The target for aid spending will be reduced to 0.5% of the country’s gross national income (GNI), down from 0.7% — a target set out in British law in 2015.
Many Conservative MPs, as well as politicians across the political spectrum, former United Nations Secretary-General Ban Ki-moon, activists, and the co-winners of 2014’s Nobel Peace Prize, Malala Yousafzai and Kailash Satyarthi, added their voice to criticism of the decision.
Meanwhile, Baroness Liz Sugg, the minister for overseas territories and sustainable development, resigned from her role in response to the announcement.
If the plan goes ahead it will break a Conservative party manifesto pledge to maintain the 0.7% commitment and it undermines the minimum target for aid spending that is enshrined in UK law.
Regarding the 0.7% legislation, Sunak has said, speaking on BBC Radio 4 on Thursday, that the government does not need new laws to make the cut if it is temporary under certain circumstances.
However, Foreign Secretary Dominic Raab said that new legislation will be needed due to uncertainty about how long the cut down to 0.5% will be for — suggesting it may not be a temporary cut. He added that legislation will be brought forward “in due course".
However it is decided, there is no doubt that the cuts will have a devastating impact on the world’s poorest people, who are also already feeling the strain of the COVID-19 global pandemic.
The World Bank has already predicted COVID-19 will potentially push 150 million people into extreme poverty by 2021, and this decision to cut UK aid funding risks exacerbating that situation.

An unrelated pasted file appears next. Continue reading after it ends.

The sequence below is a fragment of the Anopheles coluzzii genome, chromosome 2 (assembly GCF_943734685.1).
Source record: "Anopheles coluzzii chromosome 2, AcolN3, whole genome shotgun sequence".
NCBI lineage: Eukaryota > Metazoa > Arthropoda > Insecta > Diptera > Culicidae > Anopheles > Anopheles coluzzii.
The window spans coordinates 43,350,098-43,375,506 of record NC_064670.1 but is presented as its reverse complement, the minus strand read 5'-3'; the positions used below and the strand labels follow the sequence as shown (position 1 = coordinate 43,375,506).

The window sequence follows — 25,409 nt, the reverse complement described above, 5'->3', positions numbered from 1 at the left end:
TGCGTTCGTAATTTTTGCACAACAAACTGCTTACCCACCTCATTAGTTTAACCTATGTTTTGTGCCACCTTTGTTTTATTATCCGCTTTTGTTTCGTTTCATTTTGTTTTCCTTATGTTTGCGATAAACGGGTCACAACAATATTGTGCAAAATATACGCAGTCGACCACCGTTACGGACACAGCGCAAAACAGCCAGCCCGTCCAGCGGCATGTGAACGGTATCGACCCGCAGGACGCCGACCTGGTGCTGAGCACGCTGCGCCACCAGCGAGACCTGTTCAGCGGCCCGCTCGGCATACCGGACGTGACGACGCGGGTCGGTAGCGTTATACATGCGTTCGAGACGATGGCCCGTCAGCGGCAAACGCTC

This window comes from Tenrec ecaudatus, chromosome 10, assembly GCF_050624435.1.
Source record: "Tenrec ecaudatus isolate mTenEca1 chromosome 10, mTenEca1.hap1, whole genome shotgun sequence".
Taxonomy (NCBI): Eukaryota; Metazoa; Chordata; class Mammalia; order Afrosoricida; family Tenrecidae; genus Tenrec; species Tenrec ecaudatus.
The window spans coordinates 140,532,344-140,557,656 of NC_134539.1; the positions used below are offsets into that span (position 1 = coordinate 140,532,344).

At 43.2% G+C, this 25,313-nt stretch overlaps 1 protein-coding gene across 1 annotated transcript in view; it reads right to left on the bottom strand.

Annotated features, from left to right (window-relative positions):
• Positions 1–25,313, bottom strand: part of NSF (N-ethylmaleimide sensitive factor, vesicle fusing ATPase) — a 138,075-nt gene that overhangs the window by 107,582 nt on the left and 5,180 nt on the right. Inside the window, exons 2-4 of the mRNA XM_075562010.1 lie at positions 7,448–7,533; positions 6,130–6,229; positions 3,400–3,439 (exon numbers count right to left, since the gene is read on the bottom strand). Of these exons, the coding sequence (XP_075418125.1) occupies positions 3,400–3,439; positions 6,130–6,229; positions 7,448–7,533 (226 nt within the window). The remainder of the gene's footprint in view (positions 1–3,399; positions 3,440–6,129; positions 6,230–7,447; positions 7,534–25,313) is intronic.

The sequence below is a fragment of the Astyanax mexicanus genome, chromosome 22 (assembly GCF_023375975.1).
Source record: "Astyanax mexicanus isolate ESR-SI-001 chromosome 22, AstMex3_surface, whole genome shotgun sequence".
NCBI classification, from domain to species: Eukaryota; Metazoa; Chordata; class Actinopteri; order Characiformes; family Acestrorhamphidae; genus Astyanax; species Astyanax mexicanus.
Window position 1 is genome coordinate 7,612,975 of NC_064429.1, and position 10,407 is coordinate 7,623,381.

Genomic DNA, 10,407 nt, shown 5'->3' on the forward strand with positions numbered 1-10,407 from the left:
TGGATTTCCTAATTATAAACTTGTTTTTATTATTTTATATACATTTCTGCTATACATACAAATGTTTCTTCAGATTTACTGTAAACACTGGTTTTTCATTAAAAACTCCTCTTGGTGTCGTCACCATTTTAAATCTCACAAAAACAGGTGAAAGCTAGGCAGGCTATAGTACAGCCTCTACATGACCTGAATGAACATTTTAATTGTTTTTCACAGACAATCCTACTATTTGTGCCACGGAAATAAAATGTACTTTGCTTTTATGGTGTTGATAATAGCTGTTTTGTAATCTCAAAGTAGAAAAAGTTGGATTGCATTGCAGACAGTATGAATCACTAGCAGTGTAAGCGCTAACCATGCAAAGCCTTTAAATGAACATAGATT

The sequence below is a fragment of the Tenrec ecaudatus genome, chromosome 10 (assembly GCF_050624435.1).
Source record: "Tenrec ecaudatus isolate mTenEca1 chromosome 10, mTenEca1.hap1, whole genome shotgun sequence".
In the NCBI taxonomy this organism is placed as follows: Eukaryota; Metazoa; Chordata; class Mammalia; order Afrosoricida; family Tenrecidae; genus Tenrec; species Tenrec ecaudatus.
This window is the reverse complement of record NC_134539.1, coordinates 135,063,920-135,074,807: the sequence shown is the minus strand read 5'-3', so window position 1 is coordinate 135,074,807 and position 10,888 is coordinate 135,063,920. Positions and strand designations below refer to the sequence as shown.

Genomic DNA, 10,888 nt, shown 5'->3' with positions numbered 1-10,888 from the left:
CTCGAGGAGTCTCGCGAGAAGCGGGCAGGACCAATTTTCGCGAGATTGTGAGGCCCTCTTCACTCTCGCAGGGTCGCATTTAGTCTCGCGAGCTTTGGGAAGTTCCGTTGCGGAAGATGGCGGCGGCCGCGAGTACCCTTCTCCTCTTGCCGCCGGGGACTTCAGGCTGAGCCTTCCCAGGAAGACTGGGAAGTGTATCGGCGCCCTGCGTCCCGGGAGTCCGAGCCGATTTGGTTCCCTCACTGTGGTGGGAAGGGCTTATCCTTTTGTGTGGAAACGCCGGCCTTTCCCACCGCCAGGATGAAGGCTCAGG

Bond, the UK network for organisations working in international development, has crunched the numbers to show exactly how a cut of 30% (£3.3 to 4.4 billion) from the overseas aid budget would impact people in the poorest countries in the world.
The figures are based on independent analysis of the Department for International Development’s (now called the Foreign, Commonwealth, and Development Office after merging with the Foreign & Commonwealth Office in September) annual report published in July, assessing aid spending from 2019 to 2020.
Here's how people would feel the impact:
1 million fewer children each year will be supported to gain a decent education.
An example of how UK aid supports education is by working to ensure every child can access education, and that education continues in the wake of disasters — such when over half a million children were supported back into school in southern Africa after Cyclone Idai hit in 2019.
7.6 million fewer women and girls each year will be reached with modern methods of family planning.
A plan to reach 20 million women and girls with contraception, maternal health care, and safe family planning services via UK aid was announced in 2019, and was set to save 9,000 lives a year from complications in pregnancy and childbirth.
2 million fewer people a year will be reached with humanitarian assistance during times of crisis.
An example of this assistance is the funding that goes to Yemen, a country which is suffering the world’s worst humanitarian crisis, where 80% of the population relies on aid funding for food and vaccinations.
5.6 million fewer children each year immunised against disease.
Among many other examples of UK aid saving lives through distributing vaccinations, last year the funding contributed to a global push to get over 400 million children vaccinated against polio. Since then, Africa has been officially declared wild polio-free, in a massive achievement against the deadly and debilitating disease.
105,000 lives a year not saved
Finally, some 105,000 people’s lives won’t be saved by the support of UK aid.
“This is a tragic blow for the world’s most marginalised people and many questions remain as to when and how the decision will be made when we will return to 0.7%,” Stephanie Draper, chief executive of Bond, said.
“The amount we spend on aid has already declined this year and this significant additional cut will cost lives,” she added.